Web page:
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Post-Polio Health (ISSN 1066-5331)

Vol. 9, No. 2, Spring 1993

The following completes the comprehensive article begun in the Winter issue of Polio Network News (Vol. 9, No. 1).

Part II: Becoming an Intelligent Consumer of Physical Therapy Services

Marianne T. Weiss, PT, Canton, Ohio
STRENGTH

Evaluation. Close, specific testing of the strength of each muscle is important. Gross testing of muscle groups is not appropriate in polio survivors. Specific testing is necessary because a hallmark of polio was the fact that it skipped about the body in seemingly random fashion, affecting parts of a muscle here and parts of a muscle there, sparing parts of muscle here and sparing parts of muscle there. I know of no other testing protocol other than that advocated by Florence P. Kendall, PT, that is adequate to test polio survivors. Survivors and professionals may be referred to the 1983 third edition of Kendall's book, Muscle Testing and Function, which she co-authored with her daughter, Elizabeth Kendall McCreary. Her protocol is one of manual muscle testing. Testing with Kendall's methods is easier if the patient is clothed in a manner to allow the evaluator to see the muscles being tested.

Many people think that testing should be done only with sophisticated exercise equipment that is found in sports therapy clinics or in clinics that specialize in the rehabilitation of injured workers. I feel that most polio survivors cannot be adequately tested by machines such as this, due to using abnormal substitutive movements that can potentially cause harm in the presence of significantly compromised strength. Again, I will emphasize that for individual, specific muscle testing, I know of no other protocol other than that advocated by Florence Kendall.

The only adaptation to Mrs. Kendall's techniques that I advocate, if possible, is using a hand-held dynamometer during the testing. If the PT has access to such a device and is skilled in using it, the dynamometer readings can add valuable information to a manual muscle test. For example, one muscle that grades 3+ on a 1 to 5 scale might be capable of producing only 6 pounds of force (as measured on a dynamometer) while another muscle grading 3+/5 might be capable of producing as much as 12 pounds of force.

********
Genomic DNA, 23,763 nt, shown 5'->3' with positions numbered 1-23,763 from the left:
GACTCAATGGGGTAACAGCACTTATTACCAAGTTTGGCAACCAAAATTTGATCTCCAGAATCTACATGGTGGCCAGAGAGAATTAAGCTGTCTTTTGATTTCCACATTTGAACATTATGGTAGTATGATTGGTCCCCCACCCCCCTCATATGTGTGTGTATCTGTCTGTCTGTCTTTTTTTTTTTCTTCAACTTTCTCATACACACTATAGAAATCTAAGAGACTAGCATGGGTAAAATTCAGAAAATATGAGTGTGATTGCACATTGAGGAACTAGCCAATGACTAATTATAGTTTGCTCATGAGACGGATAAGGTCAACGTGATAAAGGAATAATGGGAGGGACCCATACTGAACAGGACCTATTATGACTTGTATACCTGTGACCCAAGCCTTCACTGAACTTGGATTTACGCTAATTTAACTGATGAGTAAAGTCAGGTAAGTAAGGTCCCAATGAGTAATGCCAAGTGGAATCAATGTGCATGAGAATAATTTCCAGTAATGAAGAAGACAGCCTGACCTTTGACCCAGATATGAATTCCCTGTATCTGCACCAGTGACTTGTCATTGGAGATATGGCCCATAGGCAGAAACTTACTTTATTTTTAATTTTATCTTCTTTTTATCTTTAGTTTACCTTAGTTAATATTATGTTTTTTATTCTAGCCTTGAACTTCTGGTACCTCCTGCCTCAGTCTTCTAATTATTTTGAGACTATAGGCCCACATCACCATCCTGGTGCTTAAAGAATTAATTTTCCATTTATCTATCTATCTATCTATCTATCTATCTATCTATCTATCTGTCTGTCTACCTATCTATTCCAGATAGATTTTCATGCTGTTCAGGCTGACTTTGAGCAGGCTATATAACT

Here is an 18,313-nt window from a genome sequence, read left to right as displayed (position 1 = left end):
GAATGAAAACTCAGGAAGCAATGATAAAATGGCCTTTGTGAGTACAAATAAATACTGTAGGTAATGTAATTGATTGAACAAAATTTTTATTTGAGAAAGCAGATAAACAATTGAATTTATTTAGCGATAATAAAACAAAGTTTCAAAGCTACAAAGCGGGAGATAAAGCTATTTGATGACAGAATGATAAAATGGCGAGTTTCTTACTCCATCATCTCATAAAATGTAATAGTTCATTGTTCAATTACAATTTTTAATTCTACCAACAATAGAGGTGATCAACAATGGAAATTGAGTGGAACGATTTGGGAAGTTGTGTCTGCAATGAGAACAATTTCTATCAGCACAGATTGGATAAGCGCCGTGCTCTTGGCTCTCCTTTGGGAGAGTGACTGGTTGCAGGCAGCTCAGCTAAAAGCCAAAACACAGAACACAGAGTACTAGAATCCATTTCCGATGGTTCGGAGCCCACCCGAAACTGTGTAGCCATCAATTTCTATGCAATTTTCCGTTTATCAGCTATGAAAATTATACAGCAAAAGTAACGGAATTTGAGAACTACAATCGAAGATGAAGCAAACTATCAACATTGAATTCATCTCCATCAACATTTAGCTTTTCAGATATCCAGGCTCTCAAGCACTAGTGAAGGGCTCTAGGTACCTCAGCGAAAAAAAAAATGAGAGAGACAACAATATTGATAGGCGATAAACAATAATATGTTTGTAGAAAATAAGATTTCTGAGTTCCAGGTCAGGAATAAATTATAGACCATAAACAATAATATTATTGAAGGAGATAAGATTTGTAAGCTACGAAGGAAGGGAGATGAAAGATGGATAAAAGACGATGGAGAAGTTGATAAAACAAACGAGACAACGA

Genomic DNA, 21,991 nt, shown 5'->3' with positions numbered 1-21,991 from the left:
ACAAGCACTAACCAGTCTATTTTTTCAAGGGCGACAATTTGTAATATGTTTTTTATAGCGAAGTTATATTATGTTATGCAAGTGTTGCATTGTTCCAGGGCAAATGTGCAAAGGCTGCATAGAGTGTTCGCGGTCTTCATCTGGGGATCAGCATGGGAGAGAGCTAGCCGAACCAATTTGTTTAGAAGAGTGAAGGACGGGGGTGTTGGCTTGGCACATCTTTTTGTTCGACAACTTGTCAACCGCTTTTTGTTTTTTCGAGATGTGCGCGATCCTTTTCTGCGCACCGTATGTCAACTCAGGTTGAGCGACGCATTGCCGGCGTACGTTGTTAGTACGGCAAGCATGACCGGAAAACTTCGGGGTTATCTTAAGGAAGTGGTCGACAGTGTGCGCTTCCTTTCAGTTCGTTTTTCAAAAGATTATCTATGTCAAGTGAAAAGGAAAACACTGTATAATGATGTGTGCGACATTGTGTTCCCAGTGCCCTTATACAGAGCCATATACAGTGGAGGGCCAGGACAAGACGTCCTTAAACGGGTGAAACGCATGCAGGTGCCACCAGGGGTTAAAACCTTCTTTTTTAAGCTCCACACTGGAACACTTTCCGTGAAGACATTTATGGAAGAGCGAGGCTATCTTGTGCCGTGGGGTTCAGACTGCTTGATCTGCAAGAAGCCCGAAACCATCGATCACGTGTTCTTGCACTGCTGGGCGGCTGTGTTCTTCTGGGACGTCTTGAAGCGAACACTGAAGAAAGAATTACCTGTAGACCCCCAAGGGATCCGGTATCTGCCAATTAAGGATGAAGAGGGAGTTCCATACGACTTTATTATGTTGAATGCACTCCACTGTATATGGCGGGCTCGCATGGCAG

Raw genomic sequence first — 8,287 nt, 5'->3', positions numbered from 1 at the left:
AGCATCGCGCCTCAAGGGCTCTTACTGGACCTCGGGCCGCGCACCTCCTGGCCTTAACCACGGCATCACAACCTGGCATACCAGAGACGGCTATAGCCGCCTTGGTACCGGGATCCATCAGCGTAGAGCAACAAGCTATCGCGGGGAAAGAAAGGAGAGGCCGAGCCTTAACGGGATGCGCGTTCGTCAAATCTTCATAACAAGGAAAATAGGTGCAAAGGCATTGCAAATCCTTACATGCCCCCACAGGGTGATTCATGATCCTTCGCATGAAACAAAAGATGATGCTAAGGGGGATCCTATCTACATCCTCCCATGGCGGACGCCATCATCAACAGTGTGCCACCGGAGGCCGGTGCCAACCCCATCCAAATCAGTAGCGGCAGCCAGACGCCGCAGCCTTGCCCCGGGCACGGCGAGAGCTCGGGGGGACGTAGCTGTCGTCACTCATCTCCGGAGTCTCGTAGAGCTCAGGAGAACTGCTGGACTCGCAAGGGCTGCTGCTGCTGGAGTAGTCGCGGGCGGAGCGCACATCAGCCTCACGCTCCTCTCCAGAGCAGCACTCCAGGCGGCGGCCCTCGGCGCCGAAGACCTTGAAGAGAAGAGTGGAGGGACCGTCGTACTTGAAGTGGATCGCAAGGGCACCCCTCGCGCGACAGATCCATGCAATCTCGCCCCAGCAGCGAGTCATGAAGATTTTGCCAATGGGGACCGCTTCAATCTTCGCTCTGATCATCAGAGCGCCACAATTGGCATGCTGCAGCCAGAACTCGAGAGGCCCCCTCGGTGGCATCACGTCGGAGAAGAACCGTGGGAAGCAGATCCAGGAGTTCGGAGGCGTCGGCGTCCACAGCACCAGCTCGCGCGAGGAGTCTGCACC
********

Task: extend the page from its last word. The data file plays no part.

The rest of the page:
A word of explanation regarding the grading of muscles is appropriate. The Kendalls advocate documenting muscle grades by the use of percentages, i.e., 90-100%, etc., in conjunction with the old terms used by Dr. Robert Lovett in the early decades of this century, which were normal/good/fair, etc. Another method for labeling muscle grades is using numerals 1 to 5. I have adopted this 1 to 5 grading system as being the easiest way to document on a record the value of the strength of a given muscle.

Given the above set of numbers, on a 1 to 5 scale, a grade of 3 would be approximately 50%. However, it is important for health professionals and polio survivors to understand the concepts documented in 1961 by Beasely. He found that polio survivors' muscle grades do not correspond with the above ratios. An abbreviated version of Dr. Beasely's study is listed below.

Given Dr. Beasely's study, it is important for polio survivors to understand that even though their best muscles may grade in the vicinity of 3+ on the 5-point strength scale, their percentage of normal muscle strength may only be 10 to 20%.

Another factor important to consider in strength testing is endurance. If the survivors can tolerate it, I usually have them perform three to four trials of a given motion before recording the final grade. Not infrequently I find that the first trial is significantly better than the third or fourth trial. If this is the case, I will record the value on the first trial and the value on the third or fourth trial and label them as such. It is important to recognize that a survivor may be able to put forth effort with one or two repetitions, but may not be able to duplicate that effort with sustained repetitions. In fact, in some cases a survivor may be unable to even initiate a movement after three or four attempted repetitions.